Three new books presenting two opposing arguments on world population have made me think of Japan’s immigration policy.

At one end is Alan Weisman’s “Countdown: Our Last, Best Hope for a Future on Earth?” At the other end are Philip Kramer’s “The Other Population Crisis: What Governments Can Do About Falling Birth Rates” and Jonathan Last’s “What to Expect When No One’s Expecting: America’s Coming Demographic Disaster.”

Weisman, a journalist, warns that Earth can tolerate just about 2 billion human beings at most, ideally 1.5 billion, the level reached around 1900. Now our planet has 7.2 billion and counting. Medical and agronomical innovations, among others, have enabled this unnatural growth and expansion, with untold damage.

Kramer, a professor of Grand Strategy at the National Defense University, and Last, a senior writer at The Washington Weekly, warn, in stark contrast, that the declining birth rates, which Weisman says must be cut sharply, will create demographic and political crises.

Though from polar-opposite angles, Weisman and Kramer make a special note of Japan. The journalist is happy with what’s happening in that country: The population is declining. The professor of Grand Strategy finds it to be a basket case. Even as the government encourages young people to have more babies, it doesn’t do much to help the process. There are woeful shortages of day-care centers, tax deductions are horribly inadequate and so forth.

These contradictory arguments have made me think of Japan’s immigration policy. There is a reason for this.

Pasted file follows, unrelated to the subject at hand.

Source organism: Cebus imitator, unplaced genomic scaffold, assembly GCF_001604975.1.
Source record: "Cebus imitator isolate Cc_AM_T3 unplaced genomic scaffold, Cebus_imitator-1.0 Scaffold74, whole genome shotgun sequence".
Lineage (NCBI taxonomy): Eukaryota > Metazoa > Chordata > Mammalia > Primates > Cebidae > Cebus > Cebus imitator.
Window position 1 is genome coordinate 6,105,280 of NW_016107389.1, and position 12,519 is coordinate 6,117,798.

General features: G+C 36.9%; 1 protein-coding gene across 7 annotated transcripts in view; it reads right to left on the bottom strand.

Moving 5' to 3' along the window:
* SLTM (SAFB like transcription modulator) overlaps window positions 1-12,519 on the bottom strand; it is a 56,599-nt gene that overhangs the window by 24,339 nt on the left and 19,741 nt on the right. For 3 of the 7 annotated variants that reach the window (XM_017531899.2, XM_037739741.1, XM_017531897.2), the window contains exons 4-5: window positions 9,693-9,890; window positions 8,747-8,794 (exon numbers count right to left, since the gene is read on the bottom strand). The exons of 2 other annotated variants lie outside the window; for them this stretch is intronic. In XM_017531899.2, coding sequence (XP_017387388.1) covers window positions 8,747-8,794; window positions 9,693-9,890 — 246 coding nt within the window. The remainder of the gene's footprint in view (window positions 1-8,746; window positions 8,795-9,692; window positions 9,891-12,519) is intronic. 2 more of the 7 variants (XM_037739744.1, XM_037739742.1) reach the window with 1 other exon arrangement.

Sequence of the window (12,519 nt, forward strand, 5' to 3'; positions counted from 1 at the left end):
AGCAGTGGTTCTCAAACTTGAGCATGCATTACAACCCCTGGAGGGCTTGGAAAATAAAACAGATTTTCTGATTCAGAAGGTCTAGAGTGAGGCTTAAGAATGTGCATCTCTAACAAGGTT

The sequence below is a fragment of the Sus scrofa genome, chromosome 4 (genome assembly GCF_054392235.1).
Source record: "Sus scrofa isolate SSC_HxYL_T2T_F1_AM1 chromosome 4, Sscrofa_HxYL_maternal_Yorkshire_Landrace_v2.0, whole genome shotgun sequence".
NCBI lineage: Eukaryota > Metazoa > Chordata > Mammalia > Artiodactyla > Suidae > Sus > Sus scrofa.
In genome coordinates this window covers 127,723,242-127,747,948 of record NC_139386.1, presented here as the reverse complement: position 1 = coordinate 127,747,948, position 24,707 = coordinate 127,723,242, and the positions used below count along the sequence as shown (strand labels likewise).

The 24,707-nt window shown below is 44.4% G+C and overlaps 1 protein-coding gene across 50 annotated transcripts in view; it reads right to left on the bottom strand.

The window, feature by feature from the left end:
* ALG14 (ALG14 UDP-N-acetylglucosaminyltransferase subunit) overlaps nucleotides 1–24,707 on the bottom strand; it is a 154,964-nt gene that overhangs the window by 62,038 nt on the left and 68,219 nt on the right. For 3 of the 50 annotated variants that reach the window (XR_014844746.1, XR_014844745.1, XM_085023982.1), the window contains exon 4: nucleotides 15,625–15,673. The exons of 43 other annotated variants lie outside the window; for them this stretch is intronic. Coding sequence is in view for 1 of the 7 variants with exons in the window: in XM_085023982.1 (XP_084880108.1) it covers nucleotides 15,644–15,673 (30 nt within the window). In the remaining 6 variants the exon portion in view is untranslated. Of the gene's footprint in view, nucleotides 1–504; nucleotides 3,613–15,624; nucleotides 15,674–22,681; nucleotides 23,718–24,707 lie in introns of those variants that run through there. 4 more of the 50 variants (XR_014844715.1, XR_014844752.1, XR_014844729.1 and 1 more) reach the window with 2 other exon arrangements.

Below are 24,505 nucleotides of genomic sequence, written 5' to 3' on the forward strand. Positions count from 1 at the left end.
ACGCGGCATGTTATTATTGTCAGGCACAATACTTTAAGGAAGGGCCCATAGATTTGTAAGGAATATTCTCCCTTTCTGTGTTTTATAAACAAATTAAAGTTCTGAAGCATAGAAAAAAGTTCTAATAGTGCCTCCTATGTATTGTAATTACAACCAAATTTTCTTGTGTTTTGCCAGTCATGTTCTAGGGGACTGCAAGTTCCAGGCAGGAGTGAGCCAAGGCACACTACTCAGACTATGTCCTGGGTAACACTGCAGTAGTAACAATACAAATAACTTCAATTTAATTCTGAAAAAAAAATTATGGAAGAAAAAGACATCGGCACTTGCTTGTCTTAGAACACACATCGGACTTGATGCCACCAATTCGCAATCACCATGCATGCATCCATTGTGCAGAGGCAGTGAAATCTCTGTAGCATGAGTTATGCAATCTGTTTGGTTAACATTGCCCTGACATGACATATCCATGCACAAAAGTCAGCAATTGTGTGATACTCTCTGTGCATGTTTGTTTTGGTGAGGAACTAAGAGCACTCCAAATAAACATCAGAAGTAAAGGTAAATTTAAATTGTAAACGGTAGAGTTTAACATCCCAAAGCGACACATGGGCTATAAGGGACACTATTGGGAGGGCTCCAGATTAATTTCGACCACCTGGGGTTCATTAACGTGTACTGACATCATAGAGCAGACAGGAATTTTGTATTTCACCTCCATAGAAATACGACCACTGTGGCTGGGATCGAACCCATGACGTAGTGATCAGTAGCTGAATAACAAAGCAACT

The year I arrived in the United States, 1968, Paul and Anne Ehrlich’s book “The Population Bomb” became the biggest topic to discuss, other than the Vietnam War. The U.S. population had reached 200 million a year earlier, and I had come from a country, much smaller than California but still teeming with 100 million people. “Overpopulation” was on everyone’s lips in Japan.

Nevertheless, by the early 2000s the Japanese population had grown by more than a quarter. By then, however, different warnings had arisen.

Demographers were pointing to terrible consequences of the aging population. Japan is among the fastest aging countries, a 2004 U.N. report said; by 2025 the country will have only 6 people aged 20 or younger for every 10 aged 65 or older. Unless Japan began to accept dramatically large numbers of people from foreign lands, the country would be in dire straits in a few decades.

So, reading views on the planet Earth already overloaded far beyond its capacity and the reverse danger of not continuing to overload it, I first wondered about Japan’s immigration: Why hasn’t Japan heeded the U.N. warnings?

I asked Akira, a Tokyo friend: What might some of the obstacles be when the Japanese think that their country should accept more immigrants? Akira worked in New York for about a decade some years ago.

There is basically some confusion, he responded.

There is, on one hand, the widespread feeling among his compatriots that “immigrants” are necessarily low-wage earners. This feeling, which has to be traditional in many countries, easily leads to the equation of immigrants with “undesirable elements.”